President Supports DeLay as Investigations Widen
By ELISABETH BUMILLER, New York Times
March 17, 2005
WASHINGTON, March 16 - President Bush expressed crucial support on Wednesday for Representative Tom DeLay, the House majority leader, who is facing growing inquiries here and his home state, Texas, over accusations of illegal fund-raising and improper ties to lobbyists.
"I have confidence in Tom DeLay's leadership and I have confidence in Tom DeLay," Mr. Bush said at a news conference at the White House that touched on domestic issues like increasing gasoline prices and overhauling Social Security.
"We've worked closely with Tom DeLay and the leaders in the House to get a lot done during the last four years," Mr. Bush said. "And I'm looking forward to working with him to get a lot done during the next four years."
The support for Mr. DeLay, a Republican from Sugar Land, is crucial for his political survival as House Republicans nervously watch how he handles the scrutiny of his legal troubles.
Senator Trent Lott, Republican of Mississippi, was deposed as majority leader after Mr. Bush criticized him for racially charged comments that Mr. Lott made in 2002.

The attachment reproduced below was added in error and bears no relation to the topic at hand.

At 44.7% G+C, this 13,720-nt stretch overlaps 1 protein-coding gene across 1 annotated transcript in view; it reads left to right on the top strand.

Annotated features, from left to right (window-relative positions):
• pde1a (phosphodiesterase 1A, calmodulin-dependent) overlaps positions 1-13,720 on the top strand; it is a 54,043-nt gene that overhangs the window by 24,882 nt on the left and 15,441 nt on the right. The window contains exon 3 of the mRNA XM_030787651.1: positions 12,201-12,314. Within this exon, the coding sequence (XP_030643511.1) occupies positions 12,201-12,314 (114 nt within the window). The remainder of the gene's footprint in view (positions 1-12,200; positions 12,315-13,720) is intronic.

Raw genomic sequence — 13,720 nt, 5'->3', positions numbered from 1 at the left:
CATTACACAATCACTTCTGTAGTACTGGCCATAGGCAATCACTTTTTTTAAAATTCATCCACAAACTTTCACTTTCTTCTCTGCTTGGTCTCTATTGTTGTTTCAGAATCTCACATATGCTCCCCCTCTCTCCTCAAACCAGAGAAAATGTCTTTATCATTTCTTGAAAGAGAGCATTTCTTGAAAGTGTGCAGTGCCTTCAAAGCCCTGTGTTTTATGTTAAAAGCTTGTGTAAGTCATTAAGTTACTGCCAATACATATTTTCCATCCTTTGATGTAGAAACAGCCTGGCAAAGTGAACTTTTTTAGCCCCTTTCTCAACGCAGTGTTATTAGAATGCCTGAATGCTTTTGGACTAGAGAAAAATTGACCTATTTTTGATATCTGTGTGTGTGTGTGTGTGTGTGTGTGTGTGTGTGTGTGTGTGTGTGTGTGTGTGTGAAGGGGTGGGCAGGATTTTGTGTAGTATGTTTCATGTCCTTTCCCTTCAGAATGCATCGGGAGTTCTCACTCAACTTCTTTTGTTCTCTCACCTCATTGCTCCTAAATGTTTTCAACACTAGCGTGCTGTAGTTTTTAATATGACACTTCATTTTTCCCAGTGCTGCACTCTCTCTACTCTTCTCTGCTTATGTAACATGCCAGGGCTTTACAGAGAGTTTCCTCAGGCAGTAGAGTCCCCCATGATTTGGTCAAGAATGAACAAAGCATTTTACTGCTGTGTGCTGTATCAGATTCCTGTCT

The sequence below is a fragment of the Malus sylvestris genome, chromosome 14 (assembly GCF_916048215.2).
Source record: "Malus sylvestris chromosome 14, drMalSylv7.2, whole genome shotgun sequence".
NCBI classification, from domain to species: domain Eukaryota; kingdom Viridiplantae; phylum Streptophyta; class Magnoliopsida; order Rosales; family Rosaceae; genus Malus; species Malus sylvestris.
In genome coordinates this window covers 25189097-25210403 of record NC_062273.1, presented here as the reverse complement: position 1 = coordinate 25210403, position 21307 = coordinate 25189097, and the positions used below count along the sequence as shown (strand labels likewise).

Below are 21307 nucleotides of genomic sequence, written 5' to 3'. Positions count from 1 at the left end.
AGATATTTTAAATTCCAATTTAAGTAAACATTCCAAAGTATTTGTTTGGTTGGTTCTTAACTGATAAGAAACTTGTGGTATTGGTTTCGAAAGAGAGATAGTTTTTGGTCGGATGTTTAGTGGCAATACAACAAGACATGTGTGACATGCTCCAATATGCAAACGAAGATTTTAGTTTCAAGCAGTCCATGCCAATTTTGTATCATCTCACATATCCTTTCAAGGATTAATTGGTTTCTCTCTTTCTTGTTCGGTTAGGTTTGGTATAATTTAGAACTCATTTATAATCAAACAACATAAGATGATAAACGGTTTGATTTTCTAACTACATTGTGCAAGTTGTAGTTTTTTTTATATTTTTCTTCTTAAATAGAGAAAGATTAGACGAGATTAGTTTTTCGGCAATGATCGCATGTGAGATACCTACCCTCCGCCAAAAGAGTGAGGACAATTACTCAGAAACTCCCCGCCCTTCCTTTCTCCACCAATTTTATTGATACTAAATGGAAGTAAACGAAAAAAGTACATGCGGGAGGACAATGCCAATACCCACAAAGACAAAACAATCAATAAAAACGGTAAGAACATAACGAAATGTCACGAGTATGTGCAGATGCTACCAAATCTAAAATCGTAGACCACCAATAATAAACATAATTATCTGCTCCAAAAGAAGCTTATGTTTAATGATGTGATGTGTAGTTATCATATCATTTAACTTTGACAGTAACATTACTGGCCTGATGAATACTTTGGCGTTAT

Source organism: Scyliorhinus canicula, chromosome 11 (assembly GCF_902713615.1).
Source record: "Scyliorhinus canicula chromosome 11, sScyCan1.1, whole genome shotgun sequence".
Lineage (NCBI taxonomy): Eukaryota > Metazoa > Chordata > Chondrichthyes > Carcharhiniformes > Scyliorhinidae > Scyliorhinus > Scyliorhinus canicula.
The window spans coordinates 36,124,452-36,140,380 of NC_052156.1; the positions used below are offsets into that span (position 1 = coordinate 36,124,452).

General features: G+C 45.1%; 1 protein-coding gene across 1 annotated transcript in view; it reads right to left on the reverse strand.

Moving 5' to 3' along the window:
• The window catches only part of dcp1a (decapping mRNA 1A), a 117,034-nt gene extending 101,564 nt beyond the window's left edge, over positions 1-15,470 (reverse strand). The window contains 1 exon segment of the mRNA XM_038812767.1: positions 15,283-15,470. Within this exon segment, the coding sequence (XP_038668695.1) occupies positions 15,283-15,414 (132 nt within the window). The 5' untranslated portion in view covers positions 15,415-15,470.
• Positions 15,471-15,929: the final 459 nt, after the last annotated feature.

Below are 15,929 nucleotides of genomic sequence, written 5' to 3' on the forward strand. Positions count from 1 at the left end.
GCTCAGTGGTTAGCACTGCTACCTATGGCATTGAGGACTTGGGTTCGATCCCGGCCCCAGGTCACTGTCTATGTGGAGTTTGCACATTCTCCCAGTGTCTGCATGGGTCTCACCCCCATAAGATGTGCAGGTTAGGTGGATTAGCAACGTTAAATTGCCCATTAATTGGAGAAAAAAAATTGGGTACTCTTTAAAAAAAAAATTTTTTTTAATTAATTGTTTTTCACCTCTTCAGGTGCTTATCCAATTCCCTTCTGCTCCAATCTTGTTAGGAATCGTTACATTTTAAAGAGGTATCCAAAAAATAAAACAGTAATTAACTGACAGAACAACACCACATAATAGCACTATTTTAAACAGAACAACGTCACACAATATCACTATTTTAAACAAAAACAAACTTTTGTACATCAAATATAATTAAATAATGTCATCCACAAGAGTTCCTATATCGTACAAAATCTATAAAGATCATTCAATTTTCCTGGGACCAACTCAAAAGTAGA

A Texas grand jury has indicted two of Mr. DeLay's associates on charges involving illegal campaign contributions. In Washington, the Justice Department and a Senate committee are investigating lobbying for Indian tribes by a prominent Republican consultant tied to Mr. DeLay and Mr. DeLay's former spokesman, who now works in public relations.
On Capitol Hill, the senior Democrat on the House ethics panel said he did not believe that the committee could consider Mr. DeLay's request to review his travel records for improprieties until an impasse that has paralyzed the panel has been resolved.
"I don't think we can move forward on any matter where a member is at risk of sanction unless we are duly constituted," the Democrat, Representative Alan B. Mollohan of West Virginia, said.
Mr. Mollohan is refusing to allow the committee to conduct business until Republicans rescind new rules that could make it harder to pursue misconduct investigations.